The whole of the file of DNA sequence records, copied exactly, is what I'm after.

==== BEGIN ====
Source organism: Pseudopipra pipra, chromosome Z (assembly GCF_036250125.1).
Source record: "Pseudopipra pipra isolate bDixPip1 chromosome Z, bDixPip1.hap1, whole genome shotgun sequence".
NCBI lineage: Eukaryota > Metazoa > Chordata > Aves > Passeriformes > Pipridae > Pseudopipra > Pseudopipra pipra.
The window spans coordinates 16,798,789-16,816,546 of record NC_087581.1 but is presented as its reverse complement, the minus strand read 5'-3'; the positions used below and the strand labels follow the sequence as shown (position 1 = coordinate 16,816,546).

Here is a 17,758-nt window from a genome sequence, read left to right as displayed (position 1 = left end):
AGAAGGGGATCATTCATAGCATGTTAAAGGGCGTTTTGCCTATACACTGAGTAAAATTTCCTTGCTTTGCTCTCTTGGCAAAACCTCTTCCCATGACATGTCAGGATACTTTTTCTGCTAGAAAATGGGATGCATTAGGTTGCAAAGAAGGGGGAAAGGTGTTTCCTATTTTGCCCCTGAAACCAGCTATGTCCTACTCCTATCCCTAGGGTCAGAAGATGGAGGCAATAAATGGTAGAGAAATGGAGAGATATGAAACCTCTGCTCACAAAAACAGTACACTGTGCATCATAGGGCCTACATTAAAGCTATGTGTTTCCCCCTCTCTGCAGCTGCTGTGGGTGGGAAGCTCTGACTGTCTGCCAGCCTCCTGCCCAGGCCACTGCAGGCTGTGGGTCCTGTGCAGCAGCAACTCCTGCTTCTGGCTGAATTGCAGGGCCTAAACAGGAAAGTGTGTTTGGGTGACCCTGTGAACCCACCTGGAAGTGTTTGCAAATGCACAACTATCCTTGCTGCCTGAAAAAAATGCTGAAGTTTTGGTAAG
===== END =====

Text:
Source organism: Pseudopipra pipra, chromosome Z (assembly GCF_036250125.1).
Source record: "Pseudopipra pipra isolate bDixPip1 chromosome Z, bDixPip1.hap1, whole genome shotgun sequence".
NCBI lineage: Eukaryota > Metazoa > Chordata > Aves > Passeriformes > Pipridae > Pseudopipra > Pseudopipra pipra.
The window spans coordinates 16,798,789-16,816,546 of record NC_087581.1 but is presented as its reverse complement, the minus strand read 5'-3'; the positions used below and the strand labels follow the sequence as shown (position 1 = coordinate 16,816,546).

Here is a 17,758-nt window from a genome sequence, read left to right as displayed (position 1 = left end):
AGAAGGGGATCATTCATAGCATGTTAAAGGGCGTTTTGCCTATACACTGAGTAAAATTTCCTTGCTTTGCTCTCTTGGCAAAACCTCTTCCCATGACATGTCAGGATACTTTTTCTGCTAGAAAATGGGATGCATTAGGTTGCAAAGAAGGGGGAAAGGTGTTTCCTATTTTGCCCCTGAAACCAGCTATGTCCTACTCCTATCCCTAGGGTCAGAAGATGGAGGCAATAAATGGTAGAGAAATGGAGAGATATGAAACCTCTGCTCACAAAAACAGTACACTGTGCATCATAGGGCCTACATTAAAGCTATGTGTTTCCCCCTCTCTGCAGCTGCTGTGGGTGGGAAGCTCTGACTGTCTGCCAGCCTCCTGCCCAGGCCACTGCAGGCTGTGGGTCCTGTGCAGCAGCAACTCCTGCTTCTGGCTGAATTGCAGGGCCTAAACAGGAAAGTGTGTTTGGGTGACCCTGTGAACCCACCTGGAAGTGTTTGCAAATGCACAACTATCCTTGCTGCCTGAAAAAAATGCTGAAGTTTTGGTAAG